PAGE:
good post, and link's biak, ray..
     
  12. sunny971

    sunny971 Ace

    Joined:
    Apr 29, 2009
    Messages:
    1,612
    Likes Received:
    244
    wow 80%.. that seems like a lot.

    so were the horse drawn calveries effective in the war?

    Seems like the only advantage would be saving gasoline.

    there would be big problems if the horses were shot and killed. And the lack of food in the cold Russian winters would be another problem ..

    Wondering if this could be a possible reason for the German failure in the war?
    Horses/donkeys seem such an outdated means in warfare.
     
  13. sniper1946

    sniper1946 Expert

    Joined:
    Jun 11, 2009
    Messages:
    12,560
    Likes Received:
    1,017
    source "weapons of wwII forum..

    Gunter_Viezenz wrote:
    lynn1212 wrote:from what i understand about 80 to 90% of tactical transport for the germans was horse drawn. only the elite units had many trucks and by american standards damn few even then
    I think it would have been a bit higher, but than again it is hard to find information about these kinds of things. I will have to look through my books real quick, I do recall reading that both Manstein and Guderian in their memoirs complained that they had a lot of French trucks which were inferior to the German ones. Furthermore, they lacked spare parts for these vehicles. But thana gain, they would have been commanding some of those 'Elite' units. With the exception of the 11th Army in the Crimea, they almost had no takes till they were going for Sevastepol.

    According to Spielberger, in 1 jan. 1943 there were 1.2 million morized vehicles in German service (all services) of which about half was German production, and there were a total of about 2200 types. What a logistical nightmare.
     
  14. sniper1946

    sniper1946 Expert

    Joined:
    Jun 11, 2009
    Messages:
    12,560
    Likes Received:
    1,017
    a rewiev of this book...

    Volumes have been written on the equipment of the German Army of World War II, including tanks, trucks, motorcycles, weapons, and personal equipment, but little has been written on the horses that made up 80% of its transportation. Horses pulled everything an army needed in the field by wagon or on its back and more horses were used in World War II than in any other war in history. This book includes text from the U.S. Army Military History Institute publication MS #P-090. The participants of this study were among the most knowledgeable the German army could provide, and their conclusions constitute a critique of what probably was the last mass use of horses in warfare. If one really means to understand the performance and tactics of the Wehrmacht in World War II, one must understand the horse and its logistic requirements. Also, this book presents one of the most comprehensive photo collections of the men and equipment of the horse-mounted troops.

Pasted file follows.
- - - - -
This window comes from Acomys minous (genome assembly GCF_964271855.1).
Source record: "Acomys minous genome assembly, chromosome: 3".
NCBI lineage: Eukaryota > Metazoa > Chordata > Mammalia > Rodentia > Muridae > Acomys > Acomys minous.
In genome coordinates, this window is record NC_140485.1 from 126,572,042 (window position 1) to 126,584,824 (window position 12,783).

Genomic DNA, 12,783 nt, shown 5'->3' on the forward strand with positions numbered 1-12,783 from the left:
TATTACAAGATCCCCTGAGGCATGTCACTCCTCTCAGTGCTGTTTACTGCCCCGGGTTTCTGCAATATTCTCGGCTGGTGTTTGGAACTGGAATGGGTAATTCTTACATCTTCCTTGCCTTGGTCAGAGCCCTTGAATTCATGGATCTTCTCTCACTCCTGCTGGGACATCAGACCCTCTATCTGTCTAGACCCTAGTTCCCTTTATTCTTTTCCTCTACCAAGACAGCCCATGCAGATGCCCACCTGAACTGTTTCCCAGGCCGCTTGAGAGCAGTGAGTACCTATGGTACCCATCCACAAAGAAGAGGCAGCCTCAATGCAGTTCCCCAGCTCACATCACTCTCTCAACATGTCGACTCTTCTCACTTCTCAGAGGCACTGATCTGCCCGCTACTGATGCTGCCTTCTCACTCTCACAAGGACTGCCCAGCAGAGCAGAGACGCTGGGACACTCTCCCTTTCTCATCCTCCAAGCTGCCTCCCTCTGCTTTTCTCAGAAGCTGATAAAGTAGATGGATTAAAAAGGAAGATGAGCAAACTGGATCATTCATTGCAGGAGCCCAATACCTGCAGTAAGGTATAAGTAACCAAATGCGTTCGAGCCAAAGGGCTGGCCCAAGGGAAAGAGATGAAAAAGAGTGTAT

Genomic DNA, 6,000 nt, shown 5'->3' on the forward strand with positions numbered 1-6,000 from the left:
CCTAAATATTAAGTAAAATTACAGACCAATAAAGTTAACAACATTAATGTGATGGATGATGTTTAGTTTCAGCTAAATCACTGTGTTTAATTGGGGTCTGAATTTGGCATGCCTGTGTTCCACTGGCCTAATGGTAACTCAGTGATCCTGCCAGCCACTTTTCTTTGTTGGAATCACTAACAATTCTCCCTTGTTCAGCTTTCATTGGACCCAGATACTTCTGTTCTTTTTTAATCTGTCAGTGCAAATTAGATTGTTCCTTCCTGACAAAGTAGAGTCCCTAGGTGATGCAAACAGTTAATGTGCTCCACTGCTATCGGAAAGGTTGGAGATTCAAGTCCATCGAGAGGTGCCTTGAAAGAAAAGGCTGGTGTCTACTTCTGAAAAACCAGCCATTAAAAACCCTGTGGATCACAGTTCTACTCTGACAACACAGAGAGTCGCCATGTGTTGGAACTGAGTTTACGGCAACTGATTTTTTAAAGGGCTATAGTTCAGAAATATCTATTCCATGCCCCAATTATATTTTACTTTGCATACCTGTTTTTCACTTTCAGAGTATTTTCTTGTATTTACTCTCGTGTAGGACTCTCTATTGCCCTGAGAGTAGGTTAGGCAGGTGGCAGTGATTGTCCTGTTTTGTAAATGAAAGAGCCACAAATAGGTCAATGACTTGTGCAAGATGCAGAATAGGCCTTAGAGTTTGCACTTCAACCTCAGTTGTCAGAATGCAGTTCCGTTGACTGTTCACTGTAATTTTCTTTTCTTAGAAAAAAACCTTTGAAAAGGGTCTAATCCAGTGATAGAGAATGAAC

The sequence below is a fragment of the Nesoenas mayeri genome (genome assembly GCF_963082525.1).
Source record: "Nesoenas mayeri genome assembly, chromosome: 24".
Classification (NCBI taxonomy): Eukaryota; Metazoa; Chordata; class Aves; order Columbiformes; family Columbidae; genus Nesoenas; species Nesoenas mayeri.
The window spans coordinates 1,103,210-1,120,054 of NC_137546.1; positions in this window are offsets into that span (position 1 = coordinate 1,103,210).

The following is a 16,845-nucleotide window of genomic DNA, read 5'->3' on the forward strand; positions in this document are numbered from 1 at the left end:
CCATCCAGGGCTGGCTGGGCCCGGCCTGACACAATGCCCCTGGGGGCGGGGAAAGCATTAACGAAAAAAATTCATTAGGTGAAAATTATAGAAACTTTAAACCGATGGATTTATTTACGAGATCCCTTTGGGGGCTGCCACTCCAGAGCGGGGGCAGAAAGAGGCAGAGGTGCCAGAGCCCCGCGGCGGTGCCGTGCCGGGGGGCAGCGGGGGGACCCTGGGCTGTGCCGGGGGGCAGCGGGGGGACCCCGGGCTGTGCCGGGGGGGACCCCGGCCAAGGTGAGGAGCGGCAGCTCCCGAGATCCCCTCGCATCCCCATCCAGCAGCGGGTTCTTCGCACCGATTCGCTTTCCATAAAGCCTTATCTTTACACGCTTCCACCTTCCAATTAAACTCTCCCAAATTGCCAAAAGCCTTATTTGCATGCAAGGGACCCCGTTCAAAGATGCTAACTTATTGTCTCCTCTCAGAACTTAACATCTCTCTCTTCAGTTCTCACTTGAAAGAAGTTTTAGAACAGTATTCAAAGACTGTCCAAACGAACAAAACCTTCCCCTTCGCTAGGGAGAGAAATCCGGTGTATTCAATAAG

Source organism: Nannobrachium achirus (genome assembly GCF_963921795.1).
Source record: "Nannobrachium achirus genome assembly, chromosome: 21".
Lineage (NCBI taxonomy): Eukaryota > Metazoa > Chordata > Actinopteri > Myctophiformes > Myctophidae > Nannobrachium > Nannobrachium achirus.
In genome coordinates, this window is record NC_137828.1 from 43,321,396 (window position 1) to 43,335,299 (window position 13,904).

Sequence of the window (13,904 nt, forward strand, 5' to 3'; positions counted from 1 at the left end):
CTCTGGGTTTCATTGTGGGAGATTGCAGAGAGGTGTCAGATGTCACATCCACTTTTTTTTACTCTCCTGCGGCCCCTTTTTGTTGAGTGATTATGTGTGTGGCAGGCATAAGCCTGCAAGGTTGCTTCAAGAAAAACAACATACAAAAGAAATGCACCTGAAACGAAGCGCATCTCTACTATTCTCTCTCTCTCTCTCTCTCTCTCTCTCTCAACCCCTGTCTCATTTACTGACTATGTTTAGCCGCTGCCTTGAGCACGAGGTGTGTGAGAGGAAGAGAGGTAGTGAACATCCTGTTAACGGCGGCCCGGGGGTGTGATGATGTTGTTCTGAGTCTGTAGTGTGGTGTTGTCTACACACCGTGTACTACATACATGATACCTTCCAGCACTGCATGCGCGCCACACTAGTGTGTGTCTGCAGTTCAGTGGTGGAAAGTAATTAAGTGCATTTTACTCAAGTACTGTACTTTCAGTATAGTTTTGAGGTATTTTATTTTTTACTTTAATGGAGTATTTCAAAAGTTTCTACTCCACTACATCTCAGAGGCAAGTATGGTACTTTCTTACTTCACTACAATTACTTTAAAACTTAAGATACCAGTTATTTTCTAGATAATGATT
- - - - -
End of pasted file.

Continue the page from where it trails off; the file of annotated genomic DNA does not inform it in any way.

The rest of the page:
15. lwd

    lwd Ace

    Joined:
    Jul 24, 2007
    Messages:
    12,312
    Likes Received:
    1,238
    Location:
    Michigan
    That's a problem for the horse. If you are a soldier it may be a solution. It's a lot easier to eat a horse than it is to eat a truck. More nutricous as well ... :)
     
    Heinrich likes this.
  16. Mussolini

    Mussolini Gaming Guru WW2|ORG Editor

    Joined:
    Sep 10, 2000
    Messages:
    5,734
    Likes Received:
    559
    Location:
    Festung Colorado
    Where did the Germans get all their horses? Was it a carry over from the days of Cavalry, slapping on a wagon-harness onto the horses originally bred to charge the lines?
     
  17. lwd

    lwd Ace

    Joined:
    Jul 24, 2007
    Messages:
    12,312
    Likes Received:
    1,238
    Location:
    Michigan
    There's a pretty good thread over on the axis history forum about this. They did have an extensive breeding program for horses but also captured/requisitioned a lot on the Eastern front. The thread is a fairly long one 6+pages as I recall.
     
  18. froek

    froek Member

    Joined:
    Apr 12, 2009
    Messages:
    69
    Likes Received:
    0
    Don't know if it was posted before but Germany used more horses and more horses per man then Napoleon did to invade Russia 100 years earlier...
     
  19. brndirt1

    brndirt1 Saddle Tramp

    Joined:
    Jul 7, 2008
    Messages:
    9,713
    Likes Received:
    1,501
  20. Carronade

    Carronade Ace

    Joined:
    Feb 17, 2010
    Messages:
    2,821
    Likes Received:
    613
    It may be a bit hard to appreciate for us who have grown up in an environment where everybody has cars and most goods move by truck, but draft animals were the primary means of moving people, goods, or anything that wasn't on the railroad. When Hitler called for a "people's car" it was because most people didn't have cars. Horses were an industry comparable to cars today (except they weren't imported from Japan). People bred and raised millions of horses the same way they did cattle, pigs, or any other livestock they had a need for. German, Russian, and other armies in WWII got horses the same way the Union and Confederacy did in our Civil War, because their whole society was horse-mobile.

    Perhaps instead of "The German army was 80% horse-drawn!" the title of this thread should be "The American army wasn't!" That was the novelty.
     

Share This Page